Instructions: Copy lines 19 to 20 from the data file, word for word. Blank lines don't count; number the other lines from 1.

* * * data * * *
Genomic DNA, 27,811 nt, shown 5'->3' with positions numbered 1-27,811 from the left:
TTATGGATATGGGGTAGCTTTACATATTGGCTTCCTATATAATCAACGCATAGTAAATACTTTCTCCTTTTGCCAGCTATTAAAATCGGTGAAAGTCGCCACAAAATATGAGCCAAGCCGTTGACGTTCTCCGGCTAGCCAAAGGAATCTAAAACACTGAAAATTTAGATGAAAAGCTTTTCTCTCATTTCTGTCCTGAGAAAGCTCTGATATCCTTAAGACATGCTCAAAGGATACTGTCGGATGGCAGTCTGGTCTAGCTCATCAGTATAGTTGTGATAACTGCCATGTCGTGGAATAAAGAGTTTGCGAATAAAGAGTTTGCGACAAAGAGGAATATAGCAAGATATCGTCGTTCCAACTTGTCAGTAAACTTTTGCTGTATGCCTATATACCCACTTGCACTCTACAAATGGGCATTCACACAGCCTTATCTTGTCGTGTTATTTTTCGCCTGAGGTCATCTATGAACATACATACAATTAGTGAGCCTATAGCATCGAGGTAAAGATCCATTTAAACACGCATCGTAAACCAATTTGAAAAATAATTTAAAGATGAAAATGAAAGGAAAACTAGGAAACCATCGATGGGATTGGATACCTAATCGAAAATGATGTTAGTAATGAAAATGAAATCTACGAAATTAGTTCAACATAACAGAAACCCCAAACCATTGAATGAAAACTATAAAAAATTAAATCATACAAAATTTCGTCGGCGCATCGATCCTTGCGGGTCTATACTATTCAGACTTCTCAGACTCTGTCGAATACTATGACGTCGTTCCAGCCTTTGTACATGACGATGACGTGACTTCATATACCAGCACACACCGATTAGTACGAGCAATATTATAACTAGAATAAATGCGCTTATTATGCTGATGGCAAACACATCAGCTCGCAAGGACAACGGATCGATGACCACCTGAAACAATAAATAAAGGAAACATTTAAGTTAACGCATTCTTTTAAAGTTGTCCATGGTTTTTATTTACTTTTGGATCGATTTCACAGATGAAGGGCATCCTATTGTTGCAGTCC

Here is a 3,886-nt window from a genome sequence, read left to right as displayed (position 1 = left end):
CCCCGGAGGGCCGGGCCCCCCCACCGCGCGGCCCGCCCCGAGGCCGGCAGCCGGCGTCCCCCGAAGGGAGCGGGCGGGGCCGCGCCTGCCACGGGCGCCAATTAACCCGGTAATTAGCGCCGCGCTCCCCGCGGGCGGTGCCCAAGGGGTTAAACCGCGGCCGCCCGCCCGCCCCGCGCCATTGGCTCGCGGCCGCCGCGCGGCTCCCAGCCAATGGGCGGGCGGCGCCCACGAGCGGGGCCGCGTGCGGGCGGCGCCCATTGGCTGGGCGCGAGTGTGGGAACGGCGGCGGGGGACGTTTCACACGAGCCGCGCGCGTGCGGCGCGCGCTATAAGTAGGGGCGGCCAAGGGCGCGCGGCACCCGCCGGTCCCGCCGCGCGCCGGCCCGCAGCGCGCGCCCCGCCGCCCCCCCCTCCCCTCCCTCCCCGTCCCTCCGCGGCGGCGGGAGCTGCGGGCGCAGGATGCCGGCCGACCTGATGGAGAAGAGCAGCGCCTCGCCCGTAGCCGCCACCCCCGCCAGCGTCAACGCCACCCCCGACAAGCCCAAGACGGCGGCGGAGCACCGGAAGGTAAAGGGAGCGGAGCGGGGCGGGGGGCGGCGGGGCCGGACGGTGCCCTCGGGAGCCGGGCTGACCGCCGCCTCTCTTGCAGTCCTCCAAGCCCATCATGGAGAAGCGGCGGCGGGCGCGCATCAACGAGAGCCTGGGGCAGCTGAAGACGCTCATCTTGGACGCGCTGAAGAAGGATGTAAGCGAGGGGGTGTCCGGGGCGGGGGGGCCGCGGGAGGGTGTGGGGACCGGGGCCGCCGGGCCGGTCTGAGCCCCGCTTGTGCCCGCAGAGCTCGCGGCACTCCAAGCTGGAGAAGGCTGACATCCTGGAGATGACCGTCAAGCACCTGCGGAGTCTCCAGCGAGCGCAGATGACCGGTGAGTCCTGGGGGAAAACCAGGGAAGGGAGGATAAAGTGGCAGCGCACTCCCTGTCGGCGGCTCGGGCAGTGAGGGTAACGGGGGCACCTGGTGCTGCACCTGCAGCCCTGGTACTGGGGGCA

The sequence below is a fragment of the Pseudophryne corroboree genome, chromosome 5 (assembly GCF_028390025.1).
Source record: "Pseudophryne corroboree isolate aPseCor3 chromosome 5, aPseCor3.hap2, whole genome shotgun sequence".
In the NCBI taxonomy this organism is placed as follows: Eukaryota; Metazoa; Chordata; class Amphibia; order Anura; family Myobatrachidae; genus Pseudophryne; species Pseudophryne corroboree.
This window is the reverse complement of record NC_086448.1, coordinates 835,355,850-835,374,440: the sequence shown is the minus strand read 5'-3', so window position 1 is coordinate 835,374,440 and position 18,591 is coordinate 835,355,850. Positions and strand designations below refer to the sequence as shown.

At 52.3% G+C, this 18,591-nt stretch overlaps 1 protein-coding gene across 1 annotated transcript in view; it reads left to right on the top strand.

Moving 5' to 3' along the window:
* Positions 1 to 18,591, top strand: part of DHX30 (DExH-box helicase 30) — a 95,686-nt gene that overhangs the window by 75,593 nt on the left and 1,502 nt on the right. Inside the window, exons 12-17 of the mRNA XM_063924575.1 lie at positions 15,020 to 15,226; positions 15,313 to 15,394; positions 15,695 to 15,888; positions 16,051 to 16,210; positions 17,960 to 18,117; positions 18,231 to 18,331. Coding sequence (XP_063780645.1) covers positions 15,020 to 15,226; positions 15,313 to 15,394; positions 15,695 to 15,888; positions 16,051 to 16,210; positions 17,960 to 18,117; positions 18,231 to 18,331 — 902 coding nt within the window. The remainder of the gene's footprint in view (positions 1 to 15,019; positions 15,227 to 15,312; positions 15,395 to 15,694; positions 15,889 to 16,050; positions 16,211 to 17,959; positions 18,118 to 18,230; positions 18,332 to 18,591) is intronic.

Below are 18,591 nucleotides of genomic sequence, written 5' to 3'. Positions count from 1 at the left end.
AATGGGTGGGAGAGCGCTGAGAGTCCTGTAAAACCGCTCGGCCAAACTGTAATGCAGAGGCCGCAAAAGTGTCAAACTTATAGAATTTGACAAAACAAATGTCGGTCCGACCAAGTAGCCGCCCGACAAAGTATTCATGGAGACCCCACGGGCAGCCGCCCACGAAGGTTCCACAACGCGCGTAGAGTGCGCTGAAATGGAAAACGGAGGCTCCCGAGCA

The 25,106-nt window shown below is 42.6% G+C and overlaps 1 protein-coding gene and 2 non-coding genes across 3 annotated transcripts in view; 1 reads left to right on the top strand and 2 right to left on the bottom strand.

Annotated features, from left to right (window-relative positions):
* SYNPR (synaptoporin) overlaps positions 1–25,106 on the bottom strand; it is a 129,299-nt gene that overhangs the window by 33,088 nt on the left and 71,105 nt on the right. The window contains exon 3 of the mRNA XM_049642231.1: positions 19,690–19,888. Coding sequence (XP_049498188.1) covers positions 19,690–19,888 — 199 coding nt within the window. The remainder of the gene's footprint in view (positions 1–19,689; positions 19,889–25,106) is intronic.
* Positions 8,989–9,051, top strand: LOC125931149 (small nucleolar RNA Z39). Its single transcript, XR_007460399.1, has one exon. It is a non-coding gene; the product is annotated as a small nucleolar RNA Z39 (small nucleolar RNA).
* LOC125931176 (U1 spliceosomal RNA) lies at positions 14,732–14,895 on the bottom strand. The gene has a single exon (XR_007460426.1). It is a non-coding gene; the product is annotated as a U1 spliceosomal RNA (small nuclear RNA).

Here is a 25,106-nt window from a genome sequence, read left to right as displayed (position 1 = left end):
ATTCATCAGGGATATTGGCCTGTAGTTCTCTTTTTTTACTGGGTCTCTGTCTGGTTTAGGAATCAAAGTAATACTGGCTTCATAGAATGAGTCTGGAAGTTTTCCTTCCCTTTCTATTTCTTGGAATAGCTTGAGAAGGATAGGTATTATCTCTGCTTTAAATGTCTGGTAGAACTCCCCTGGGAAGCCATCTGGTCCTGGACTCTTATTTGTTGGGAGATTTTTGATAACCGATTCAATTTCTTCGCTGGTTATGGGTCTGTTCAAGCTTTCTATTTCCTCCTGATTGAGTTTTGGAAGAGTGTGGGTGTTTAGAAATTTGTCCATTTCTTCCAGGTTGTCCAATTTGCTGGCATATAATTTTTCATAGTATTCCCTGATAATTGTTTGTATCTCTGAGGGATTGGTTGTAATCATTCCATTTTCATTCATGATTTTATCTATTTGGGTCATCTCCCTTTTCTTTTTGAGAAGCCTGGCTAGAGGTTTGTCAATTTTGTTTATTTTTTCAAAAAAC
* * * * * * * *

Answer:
Here is a 25,106-nt window from a genome sequence, read left to right as displayed (position 1 = left end):
ATTCATCAGGGATATTGGCCTGTAGTTCTCTTTTTTTACTGGGTCTCTGTCTGGTTTAGGAATCAAAGTAATACTGGCTTCATAGAATGAGTCTGGAAGTTTTCCTTCCCTTTCTATTTCTTGGAATAGCTTGAGAAGGATAGGTATTATCTCTGCTTTAAATGTCTGGTAGAACTCCCCTGGGAAGCCATCTGGTCCTGGACTCTTATTTGTTGGGAGATTTTTGATAACCGATTCAATTTCTTCGCTGGTTATGGGTCTGTTCAAGCTTTCTATTTCCTCCTGATTGAGTTTTGGAAGAGTGTGGGTGTTTAGAAATTTGTCCATTTCTTCCAGGTTGTCCAATTTGCTGGCATATAATTTTTCATAGTATTCCCTGATAATTGTTTGTATCTCTGAGGGATTGGTTGTAATCATTCCATTTTCATTCATGATTTTATCTATTTGGGTCATCTCCCTTTTCTTTTTGAGAAGCCTGGCTAGAGGTTTGTCAATTTTGTTTATTTTTTCAAAAAAC